Religious tensions rise in 'One Malaysia'
Government's commitment to unity in diversity principle comes under scrutiny.
Attackers threw a petrol bomb at church in the capital, Kuala Lumpur, and tried to set two others ablaze in a nearby suburb in the early hours of Friday.
As I write this, Muslim groups are promising to stage protest marches after Friday prayers, and have received the tacit blessing of the prime minister:
He said people could express their views as long as it was done properly and in accordance with regulations.
This last statement has already caused a degree of mirth and anger, and there will doubtless be more.
Certainly the former deputy prime minister and current member of parliament and head of the opposition coalition, Anwar Ibrahim, would be justified in asking why his reform rallies so often seem to be an exception to this ruling; the Hindu organisation Hindraf was told that their desire to deliver a petition to the prime minister of the day fell outside of the right to "express views", and suffered tear gas, water cannon and the arrest of many of its leaders when they tried; and yet Muslim rioters were defended by the home minister during the now infamous "cow's head incident" last year, despite dragging a severed cow head, an animal sacred in Hinduism, which they stomped on and spat at under the gaze of the riot police.
The prime minster has denied accusations that the move against the Catholic church was politically motivated, but has yet to offer a plausible explanation as to why his government decided to act on the issue in the first place.
Minister in the prime minister's department, Nazri Aziz, has offered this:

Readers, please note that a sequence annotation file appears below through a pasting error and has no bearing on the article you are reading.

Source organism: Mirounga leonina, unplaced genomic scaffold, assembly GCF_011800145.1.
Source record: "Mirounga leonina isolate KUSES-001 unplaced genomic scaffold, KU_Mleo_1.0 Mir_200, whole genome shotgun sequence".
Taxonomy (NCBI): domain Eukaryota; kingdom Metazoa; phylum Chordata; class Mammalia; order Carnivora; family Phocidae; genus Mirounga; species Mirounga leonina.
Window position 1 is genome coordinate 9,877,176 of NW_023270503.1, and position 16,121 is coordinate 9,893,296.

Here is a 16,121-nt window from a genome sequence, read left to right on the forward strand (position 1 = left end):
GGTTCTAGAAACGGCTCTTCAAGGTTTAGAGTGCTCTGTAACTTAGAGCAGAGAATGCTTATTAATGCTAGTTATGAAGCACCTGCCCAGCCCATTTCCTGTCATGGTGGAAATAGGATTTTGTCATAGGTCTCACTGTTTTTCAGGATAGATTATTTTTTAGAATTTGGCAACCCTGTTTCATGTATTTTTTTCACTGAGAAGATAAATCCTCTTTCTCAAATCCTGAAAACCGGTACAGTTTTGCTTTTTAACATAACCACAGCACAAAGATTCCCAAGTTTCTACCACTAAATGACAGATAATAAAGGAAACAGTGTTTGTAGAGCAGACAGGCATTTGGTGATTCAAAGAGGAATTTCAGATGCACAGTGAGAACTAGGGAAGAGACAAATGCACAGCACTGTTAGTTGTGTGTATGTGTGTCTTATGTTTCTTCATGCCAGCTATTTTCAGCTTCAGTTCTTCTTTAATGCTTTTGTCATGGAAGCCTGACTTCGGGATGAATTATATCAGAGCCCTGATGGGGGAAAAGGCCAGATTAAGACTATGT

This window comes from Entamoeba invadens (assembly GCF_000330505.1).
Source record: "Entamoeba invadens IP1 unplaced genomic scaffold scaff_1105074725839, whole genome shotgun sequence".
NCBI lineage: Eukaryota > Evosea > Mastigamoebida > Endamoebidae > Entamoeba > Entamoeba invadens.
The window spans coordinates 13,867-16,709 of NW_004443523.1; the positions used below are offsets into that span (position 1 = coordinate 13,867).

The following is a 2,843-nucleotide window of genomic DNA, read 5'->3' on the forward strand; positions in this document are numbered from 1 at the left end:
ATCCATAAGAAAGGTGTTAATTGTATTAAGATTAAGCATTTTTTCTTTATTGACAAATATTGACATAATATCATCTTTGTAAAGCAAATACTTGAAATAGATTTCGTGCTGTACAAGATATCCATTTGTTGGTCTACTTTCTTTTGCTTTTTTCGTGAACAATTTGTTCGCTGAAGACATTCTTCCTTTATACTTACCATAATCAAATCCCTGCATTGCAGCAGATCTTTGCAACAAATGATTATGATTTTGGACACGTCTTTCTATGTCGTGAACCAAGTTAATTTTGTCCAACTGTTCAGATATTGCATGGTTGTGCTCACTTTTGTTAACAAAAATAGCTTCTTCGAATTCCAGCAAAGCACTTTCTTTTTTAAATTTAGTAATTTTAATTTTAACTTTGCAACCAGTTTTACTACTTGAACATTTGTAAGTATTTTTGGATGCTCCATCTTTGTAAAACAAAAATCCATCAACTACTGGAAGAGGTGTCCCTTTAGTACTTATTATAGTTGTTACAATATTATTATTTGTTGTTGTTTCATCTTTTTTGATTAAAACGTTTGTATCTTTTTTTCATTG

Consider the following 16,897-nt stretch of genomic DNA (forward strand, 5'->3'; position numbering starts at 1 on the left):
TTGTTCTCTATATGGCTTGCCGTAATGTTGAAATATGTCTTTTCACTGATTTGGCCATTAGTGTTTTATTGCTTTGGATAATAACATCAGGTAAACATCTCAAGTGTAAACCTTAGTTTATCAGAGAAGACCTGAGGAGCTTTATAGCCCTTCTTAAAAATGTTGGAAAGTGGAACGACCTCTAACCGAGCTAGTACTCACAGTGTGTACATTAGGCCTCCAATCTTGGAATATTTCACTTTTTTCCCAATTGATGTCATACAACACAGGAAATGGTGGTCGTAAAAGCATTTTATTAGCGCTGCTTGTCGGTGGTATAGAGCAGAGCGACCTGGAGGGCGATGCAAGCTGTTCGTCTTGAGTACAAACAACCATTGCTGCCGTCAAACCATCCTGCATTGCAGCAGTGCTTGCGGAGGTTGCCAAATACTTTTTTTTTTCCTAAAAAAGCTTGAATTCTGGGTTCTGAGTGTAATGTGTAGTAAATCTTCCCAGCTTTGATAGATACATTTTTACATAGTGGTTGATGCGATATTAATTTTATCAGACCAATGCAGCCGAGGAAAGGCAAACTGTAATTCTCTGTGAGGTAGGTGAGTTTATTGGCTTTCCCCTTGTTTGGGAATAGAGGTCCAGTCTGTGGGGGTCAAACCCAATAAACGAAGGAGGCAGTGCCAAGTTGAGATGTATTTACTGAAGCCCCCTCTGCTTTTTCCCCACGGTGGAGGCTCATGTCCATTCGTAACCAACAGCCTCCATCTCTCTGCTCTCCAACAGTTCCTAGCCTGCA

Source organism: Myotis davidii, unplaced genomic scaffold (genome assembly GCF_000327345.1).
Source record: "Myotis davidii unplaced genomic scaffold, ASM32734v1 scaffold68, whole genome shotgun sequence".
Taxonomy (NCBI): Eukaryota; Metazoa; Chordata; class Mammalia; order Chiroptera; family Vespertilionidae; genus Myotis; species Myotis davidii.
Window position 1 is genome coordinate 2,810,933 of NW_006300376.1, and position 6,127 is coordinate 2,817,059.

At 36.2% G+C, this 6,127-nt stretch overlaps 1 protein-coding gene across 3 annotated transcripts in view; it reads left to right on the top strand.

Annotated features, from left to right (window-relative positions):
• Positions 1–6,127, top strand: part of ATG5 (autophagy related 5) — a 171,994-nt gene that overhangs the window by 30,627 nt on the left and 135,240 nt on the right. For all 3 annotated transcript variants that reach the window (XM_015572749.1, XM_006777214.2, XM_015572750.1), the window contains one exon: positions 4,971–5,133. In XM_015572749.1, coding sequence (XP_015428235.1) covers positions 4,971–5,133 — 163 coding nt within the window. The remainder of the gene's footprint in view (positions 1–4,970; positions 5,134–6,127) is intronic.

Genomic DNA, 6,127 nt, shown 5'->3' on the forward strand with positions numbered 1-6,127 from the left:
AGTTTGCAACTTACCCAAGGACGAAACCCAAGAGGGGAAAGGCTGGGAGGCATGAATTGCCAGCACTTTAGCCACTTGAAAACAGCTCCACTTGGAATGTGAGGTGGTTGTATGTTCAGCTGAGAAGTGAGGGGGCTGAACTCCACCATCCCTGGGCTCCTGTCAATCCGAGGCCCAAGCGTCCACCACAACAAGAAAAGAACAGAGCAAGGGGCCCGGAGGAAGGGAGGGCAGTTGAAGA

We have to take into consideration the culture and nature of Malaysia. What is considered normal in the United States and Europe is not necessarily normal here.
Which fails to explain why what has indeed been normal practice in Malaysia for a very long time is suddenly deemed otherwise, or how allowing it to continue suddenly presents a threat to Muslim sensibilities and social stability.
Since taking office, Prime Minister Najib Razak has been pushing a programme he calls "1Malaysia", on the face of it a recognition of - and an attempt to resolve - the ethnic and religious tensions in the country:
1Malaysia’s goal is to preserve and enhance [the] unity in diversity which has always been our strength and remains our best hope for the future.
But his commitment to the principle has come under severe scrutiny, precisely because of events like this, and the response of government ministers and police when tensions do arise.
The opposition coalition has gone so far as to ask for a Royal Commission on religion, saying:
Malaysians have almost fallen into the boiling pot of discord and tension that was caused by manipulation of religious differences
Or, as veteran DAP politician Lim Kit Siang puts it:
What we have in Malaysia is not 1Malaysia but 2Malaysia – where there is one law for Umno and their supporters and another law for the rest.